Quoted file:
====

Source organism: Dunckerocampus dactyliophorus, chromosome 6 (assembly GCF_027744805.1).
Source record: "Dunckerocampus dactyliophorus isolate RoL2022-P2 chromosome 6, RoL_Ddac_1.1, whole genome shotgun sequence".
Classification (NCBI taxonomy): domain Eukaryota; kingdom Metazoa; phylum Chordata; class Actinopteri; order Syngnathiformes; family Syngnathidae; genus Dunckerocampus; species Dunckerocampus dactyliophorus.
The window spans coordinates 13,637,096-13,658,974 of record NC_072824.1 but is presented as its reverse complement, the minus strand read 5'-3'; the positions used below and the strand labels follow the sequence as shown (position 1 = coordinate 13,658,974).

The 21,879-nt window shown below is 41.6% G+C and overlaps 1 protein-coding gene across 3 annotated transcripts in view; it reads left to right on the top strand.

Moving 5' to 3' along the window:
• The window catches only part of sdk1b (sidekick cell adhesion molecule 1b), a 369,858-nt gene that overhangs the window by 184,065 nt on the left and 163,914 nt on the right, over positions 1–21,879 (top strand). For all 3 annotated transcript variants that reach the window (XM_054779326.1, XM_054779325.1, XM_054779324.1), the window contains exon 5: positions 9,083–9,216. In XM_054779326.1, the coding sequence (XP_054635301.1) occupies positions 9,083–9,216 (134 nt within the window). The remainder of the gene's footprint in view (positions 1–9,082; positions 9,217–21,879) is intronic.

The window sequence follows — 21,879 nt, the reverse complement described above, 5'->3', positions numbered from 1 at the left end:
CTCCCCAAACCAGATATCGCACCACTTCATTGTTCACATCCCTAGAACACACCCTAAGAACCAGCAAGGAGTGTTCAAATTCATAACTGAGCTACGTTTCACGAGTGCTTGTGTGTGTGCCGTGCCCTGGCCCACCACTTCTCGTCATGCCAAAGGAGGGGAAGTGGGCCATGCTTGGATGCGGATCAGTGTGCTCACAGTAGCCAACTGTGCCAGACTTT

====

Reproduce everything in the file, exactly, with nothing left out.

Source organism: Dunckerocampus dactyliophorus, chromosome 6 (assembly GCF_027744805.1).
Source record: "Dunckerocampus dactyliophorus isolate RoL2022-P2 chromosome 6, RoL_Ddac_1.1, whole genome shotgun sequence".
Classification (NCBI taxonomy): domain Eukaryota; kingdom Metazoa; phylum Chordata; class Actinopteri; order Syngnathiformes; family Syngnathidae; genus Dunckerocampus; species Dunckerocampus dactyliophorus.
The window spans coordinates 13,637,096-13,658,974 of record NC_072824.1 but is presented as its reverse complement, the minus strand read 5'-3'; the positions used below and the strand labels follow the sequence as shown (position 1 = coordinate 13,658,974).

The 21,879-nt window shown below is 41.6% G+C and overlaps 1 protein-coding gene across 3 annotated transcripts in view; it reads left to right on the top strand.

Moving 5' to 3' along the window:
• The window catches only part of sdk1b (sidekick cell adhesion molecule 1b), a 369,858-nt gene that overhangs the window by 184,065 nt on the left and 163,914 nt on the right, over positions 1–21,879 (top strand). For all 3 annotated transcript variants that reach the window (XM_054779326.1, XM_054779325.1, XM_054779324.1), the window contains exon 5: positions 9,083–9,216. In XM_054779326.1, the coding sequence (XP_054635301.1) occupies positions 9,083–9,216 (134 nt within the window). The remainder of the gene's footprint in view (positions 1–9,082; positions 9,217–21,879) is intronic.

The window sequence follows — 21,879 nt, the reverse complement described above, 5'->3', positions numbered from 1 at the left end:
CTCCCCAAACCAGATATCGCACCACTTCATTGTTCACATCCCTAGAACACACCCTAAGAACCAGCAAGGAGTGTTCAAATTCATAACTGAGCTACGTTTCACGAGTGCTTGTGTGTGTGCCGTGCCCTGGCCCACCACTTCTCGTCATGCCAAAGGAGGGGAAGTGGGCCATGCTTGGATGCGGATCAGTGTGCTCACAGTAGCCAACTGTGCCAGACTTT